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AGRICULTURE AND FOOD
The intention is good and the logic behind sustainable intensification cannot be dismissed altogether. However, it is no panacea for reducing hunger and providing for the world's burgeoning population. Sorry.
In a guest editorial published in Frontiers in Ecology and the Environment, centre researchers Megan Meacham and Cibele Queiroz together with Joern Fischer from Leuphana University, Germany, argue that while a more efficient food production is necessary, we forget that the vast majority of food-insecure people are constrained by limited access to the abundance of food being produced.
Part of the problem, they argue, is the focus on monocultural landscapes, or areas optimised for agricultural production but little else. Their work is a product of an extended research collaboration under Programme on Ecosystem Change and Society (PECS), a project jointly sponsored by ICSU and UNESCO that integrates research on the stewardship of social–ecological systems.
Optimizing landscapes for more efficient production without carefully considering the potential side effects can give rise to several negative ecological and social consequences
Joern Fischer, lead author
Enter the controversial subject of multifunctional landscapes. The idea of favoring landscapes that meet diverse human needs, while also facilitating ecosystem functions, contrast starkly with monofunctional landscapes. Critics argue that landscapes can be optimized for a certain activity, crop, or service, achieving their full potential – but at what cost and to whose benefit? Management strategies focusing on the optimization of particular services often exacerbate trade-offs between these and other ecosystem services in the landscape. This can have serious ecological and social consequences.
In their article, Fischer, Meacham and Queiroz argues that there is a social dimension to landscape multifunctionality that has been ignored. Not only do multifunctional landscapes provide a wider range of services, they are also accessible to a broader range of beneficiaries. Furthermore, the benefits flowing from ecosystem services are usually experienced more locally, and local people are more likely to be in charge of landscape management.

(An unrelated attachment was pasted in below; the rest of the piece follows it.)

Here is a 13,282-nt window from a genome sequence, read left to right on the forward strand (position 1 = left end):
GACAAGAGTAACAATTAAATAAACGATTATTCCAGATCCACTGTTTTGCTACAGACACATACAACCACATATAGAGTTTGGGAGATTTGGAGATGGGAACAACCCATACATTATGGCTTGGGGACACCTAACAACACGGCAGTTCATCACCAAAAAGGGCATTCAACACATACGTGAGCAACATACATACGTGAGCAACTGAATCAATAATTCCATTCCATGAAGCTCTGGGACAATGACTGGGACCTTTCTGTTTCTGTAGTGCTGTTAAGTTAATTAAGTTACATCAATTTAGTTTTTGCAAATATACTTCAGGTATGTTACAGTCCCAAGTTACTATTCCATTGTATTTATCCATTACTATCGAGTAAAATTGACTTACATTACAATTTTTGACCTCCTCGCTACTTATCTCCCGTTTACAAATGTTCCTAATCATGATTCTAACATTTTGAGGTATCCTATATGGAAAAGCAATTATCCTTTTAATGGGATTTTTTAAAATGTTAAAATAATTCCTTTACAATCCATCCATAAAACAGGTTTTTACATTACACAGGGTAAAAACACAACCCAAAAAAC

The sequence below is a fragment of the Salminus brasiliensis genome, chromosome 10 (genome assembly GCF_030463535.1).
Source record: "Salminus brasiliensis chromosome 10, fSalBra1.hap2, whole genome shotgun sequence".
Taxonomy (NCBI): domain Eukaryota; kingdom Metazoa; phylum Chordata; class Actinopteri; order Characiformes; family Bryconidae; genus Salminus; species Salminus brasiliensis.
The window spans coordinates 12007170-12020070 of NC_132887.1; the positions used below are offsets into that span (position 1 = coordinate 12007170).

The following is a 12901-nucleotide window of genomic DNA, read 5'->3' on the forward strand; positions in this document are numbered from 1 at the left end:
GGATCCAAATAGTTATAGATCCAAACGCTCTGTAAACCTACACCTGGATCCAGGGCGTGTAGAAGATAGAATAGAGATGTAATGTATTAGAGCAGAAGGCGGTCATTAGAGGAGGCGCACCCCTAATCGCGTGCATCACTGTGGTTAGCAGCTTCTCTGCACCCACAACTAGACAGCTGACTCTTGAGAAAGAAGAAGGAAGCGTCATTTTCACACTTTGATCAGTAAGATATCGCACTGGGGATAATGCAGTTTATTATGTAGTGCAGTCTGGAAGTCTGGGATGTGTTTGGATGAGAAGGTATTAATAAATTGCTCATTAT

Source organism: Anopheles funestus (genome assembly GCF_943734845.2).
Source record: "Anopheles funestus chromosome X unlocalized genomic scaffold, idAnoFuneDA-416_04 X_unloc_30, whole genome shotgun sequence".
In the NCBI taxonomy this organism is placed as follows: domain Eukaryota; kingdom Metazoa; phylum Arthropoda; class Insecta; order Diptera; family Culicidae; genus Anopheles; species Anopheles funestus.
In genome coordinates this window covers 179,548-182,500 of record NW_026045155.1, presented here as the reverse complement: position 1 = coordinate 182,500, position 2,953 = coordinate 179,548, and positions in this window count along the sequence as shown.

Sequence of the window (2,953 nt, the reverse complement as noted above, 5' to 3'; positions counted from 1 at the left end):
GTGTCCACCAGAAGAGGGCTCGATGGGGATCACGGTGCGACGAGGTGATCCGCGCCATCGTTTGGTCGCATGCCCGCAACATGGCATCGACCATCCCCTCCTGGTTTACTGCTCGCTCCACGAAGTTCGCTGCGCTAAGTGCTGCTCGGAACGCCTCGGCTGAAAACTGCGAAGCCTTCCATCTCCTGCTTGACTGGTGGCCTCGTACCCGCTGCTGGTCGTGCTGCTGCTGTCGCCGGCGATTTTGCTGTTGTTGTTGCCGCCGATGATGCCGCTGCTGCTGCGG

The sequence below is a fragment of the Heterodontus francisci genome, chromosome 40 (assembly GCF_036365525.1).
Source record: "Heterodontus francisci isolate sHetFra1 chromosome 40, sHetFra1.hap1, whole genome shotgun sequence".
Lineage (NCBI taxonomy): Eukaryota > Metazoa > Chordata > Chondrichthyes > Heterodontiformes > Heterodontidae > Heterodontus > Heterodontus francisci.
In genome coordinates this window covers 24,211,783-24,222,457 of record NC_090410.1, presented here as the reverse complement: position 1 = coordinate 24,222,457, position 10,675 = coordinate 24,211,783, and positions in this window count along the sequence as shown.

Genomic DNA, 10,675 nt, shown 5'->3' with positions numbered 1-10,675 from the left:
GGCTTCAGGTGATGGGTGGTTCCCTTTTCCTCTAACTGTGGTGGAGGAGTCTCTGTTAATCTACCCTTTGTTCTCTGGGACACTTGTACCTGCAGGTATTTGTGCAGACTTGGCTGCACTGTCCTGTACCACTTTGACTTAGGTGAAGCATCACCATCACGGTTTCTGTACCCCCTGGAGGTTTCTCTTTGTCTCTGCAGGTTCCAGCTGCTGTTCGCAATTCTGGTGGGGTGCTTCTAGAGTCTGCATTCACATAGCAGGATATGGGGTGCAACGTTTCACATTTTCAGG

They use the example of southern Transylvania in Romania where important ecosystem services include not only healthy soils, clean drinking water, firewood, and crops for local markets, but also ”scenic beauty and sense of place.”
”Most of these services directly benefit local people,” they explain.
”Firewood and drinking water, for instance, are essential goods for many households. Many local people are also closely connected to the natural environment, because they engage in semi-subsistence farming (sometimes in addition to other work), have large vegetable gardens, or obtain much of their food from local sources.”
The result is that local ownership is strong and outside involvement remains limited, although the influences of joining the EU are becoming more noticeable.
The example from Romania presents a stark contrast to the situation in the American Midwest where several monofunctional landscapes are optimized for crop production. Over the past two decades, biofuel projects were promoted in the region claiming that they would provide employment, help reverse rural depopulation, and generate biofuel.
However, findings from six communities in rural Kansas and Iowa highlight how the benefits of biofuel production to local livelihoods have been minimal. Instead, depopulation has continued and several cases of environmental degradation, including reduced water quality, have been reported.
Of course, the authors argue, not all landscapes need to be multifunctional. But the growing obsession with increasing the efficiency of agricultural landscapes needs to be seriously questioned for social as well as ecological reasons, they say.
"Producing crops is a means to an end. Meaningful ends in their own right – such as human well-being, equity, sustainability, or biodiversity – must not be compromised by subscribing to a rhetoric that blindly asserts that more is always better. Oftentimes, a little bit of everything might be just what the world needs," the authors conclude.
Megan Meacham is a PhD student studying the social-ecological process that provides for the reliable production ecosystem services.
Cibele Queiroz focuses mainly on ecosystem services and biodiversity in landscapes currently under land-use change